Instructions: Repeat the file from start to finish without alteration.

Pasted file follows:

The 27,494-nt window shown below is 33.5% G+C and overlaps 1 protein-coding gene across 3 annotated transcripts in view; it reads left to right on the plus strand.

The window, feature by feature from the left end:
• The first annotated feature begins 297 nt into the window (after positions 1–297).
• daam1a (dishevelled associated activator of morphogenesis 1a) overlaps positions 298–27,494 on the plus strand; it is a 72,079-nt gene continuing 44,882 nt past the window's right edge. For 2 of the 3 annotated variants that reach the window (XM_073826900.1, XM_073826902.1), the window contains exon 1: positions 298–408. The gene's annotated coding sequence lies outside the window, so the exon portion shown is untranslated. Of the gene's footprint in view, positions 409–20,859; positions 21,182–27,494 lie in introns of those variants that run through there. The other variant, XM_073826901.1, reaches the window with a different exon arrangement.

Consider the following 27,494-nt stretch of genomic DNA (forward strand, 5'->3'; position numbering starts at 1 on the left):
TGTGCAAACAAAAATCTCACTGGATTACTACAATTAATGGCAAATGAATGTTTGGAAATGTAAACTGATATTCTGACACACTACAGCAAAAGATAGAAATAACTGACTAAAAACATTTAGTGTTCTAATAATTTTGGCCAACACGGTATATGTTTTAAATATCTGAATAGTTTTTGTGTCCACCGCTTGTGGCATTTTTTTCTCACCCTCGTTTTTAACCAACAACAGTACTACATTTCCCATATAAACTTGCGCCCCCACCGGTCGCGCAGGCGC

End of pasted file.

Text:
The 27,494-nt window shown below is 33.5% G+C and overlaps 1 protein-coding gene across 3 annotated transcripts in view; it reads left to right on the plus strand.

The window, feature by feature from the left end:
• The first annotated feature begins 297 nt into the window (after positions 1–297).
• daam1a (dishevelled associated activator of morphogenesis 1a) overlaps positions 298–27,494 on the plus strand; it is a 72,079-nt gene continuing 44,882 nt past the window's right edge. For 2 of the 3 annotated variants that reach the window (XM_073826900.1, XM_073826902.1), the window contains exon 1: positions 298–408. The gene's annotated coding sequence lies outside the window, so the exon portion shown is untranslated. Of the gene's footprint in view, positions 409–20,859; positions 21,182–27,494 lie in introns of those variants that run through there. The other variant, XM_073826901.1, reaches the window with a different exon arrangement.

Consider the following 27,494-nt stretch of genomic DNA (forward strand, 5'->3'; position numbering starts at 1 on the left):
TGTGCAAACAAAAATCTCACTGGATTACTACAATTAATGGCAAATGAATGTTTGGAAATGTAAACTGATATTCTGACACACTACAGCAAAAGATAGAAATAACTGACTAAAAACATTTAGTGTTCTAATAATTTTGGCCAACACGGTATATGTTTTAAATATCTGAATAGTTTTTGTGTCCACCGCTTGTGGCATTTTTTTCTCACCCTCGTTTTTAACCAACAACAGTACTACATTTCCCATATAAACTTGCGCCCCCACCGGTCGCGCAGGCGC